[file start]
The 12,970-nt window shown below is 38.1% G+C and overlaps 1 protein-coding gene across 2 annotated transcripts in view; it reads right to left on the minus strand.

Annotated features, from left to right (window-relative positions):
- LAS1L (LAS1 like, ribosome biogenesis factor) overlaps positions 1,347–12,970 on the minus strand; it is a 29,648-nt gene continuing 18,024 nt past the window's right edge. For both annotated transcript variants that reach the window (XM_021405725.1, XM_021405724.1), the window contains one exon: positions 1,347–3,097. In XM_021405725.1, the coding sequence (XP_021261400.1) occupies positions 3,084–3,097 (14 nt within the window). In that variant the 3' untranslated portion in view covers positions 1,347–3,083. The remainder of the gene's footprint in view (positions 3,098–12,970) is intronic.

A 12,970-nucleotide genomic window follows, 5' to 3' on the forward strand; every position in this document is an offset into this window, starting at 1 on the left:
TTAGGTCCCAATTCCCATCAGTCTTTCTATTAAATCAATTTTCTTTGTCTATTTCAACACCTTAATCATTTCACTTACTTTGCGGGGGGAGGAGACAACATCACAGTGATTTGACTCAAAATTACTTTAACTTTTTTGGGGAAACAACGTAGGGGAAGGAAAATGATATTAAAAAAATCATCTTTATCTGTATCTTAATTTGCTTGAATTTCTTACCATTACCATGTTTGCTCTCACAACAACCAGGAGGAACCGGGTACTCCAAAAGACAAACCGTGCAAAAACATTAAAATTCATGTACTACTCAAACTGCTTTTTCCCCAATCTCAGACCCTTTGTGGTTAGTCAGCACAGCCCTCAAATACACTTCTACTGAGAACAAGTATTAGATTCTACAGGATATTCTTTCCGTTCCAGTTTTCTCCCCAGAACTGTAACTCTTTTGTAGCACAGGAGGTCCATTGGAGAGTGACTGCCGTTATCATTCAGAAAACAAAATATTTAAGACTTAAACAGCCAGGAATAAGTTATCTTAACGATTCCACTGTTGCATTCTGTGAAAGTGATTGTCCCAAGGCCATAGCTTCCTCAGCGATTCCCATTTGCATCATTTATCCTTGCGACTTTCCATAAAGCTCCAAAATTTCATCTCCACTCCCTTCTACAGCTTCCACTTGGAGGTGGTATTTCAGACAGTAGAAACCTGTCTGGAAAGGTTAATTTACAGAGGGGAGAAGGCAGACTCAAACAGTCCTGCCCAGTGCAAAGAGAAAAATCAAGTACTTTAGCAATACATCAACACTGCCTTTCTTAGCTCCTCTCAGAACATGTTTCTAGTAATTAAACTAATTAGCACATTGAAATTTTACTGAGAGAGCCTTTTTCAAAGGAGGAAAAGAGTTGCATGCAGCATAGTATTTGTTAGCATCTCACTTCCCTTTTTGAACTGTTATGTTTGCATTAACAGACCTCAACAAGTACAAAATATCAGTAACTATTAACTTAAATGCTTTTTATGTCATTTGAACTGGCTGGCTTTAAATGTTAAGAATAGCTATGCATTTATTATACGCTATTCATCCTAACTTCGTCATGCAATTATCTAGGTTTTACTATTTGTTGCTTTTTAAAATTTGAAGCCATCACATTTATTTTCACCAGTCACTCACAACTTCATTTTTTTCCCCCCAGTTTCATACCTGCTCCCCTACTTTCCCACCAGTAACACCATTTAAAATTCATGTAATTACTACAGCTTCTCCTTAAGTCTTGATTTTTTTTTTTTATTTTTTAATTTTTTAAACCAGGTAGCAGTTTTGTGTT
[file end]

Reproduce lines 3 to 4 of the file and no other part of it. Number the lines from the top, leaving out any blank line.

- LAS1L (LAS1 like, ribosome biogenesis factor) overlaps positions 1,347–12,970 on the minus strand; it is a 29,648-nt gene continuing 18,024 nt past the window's right edge. For both annotated transcript variants that reach the window (XM_021405725.1, XM_021405724.1), the window contains one exon: positions 1,347–3,097. In XM_021405725.1, the coding sequence (XP_021261400.1) occupies positions 3,084–3,097 (14 nt within the window). In that variant the 3' untranslated portion in view covers positions 1,347–3,083. The remainder of the gene's footprint in view (positions 3,098–12,970) is intronic.

A 12,970-nucleotide genomic window follows, 5' to 3' on the forward strand; every position in this document is an offset into this window, starting at 1 on the left: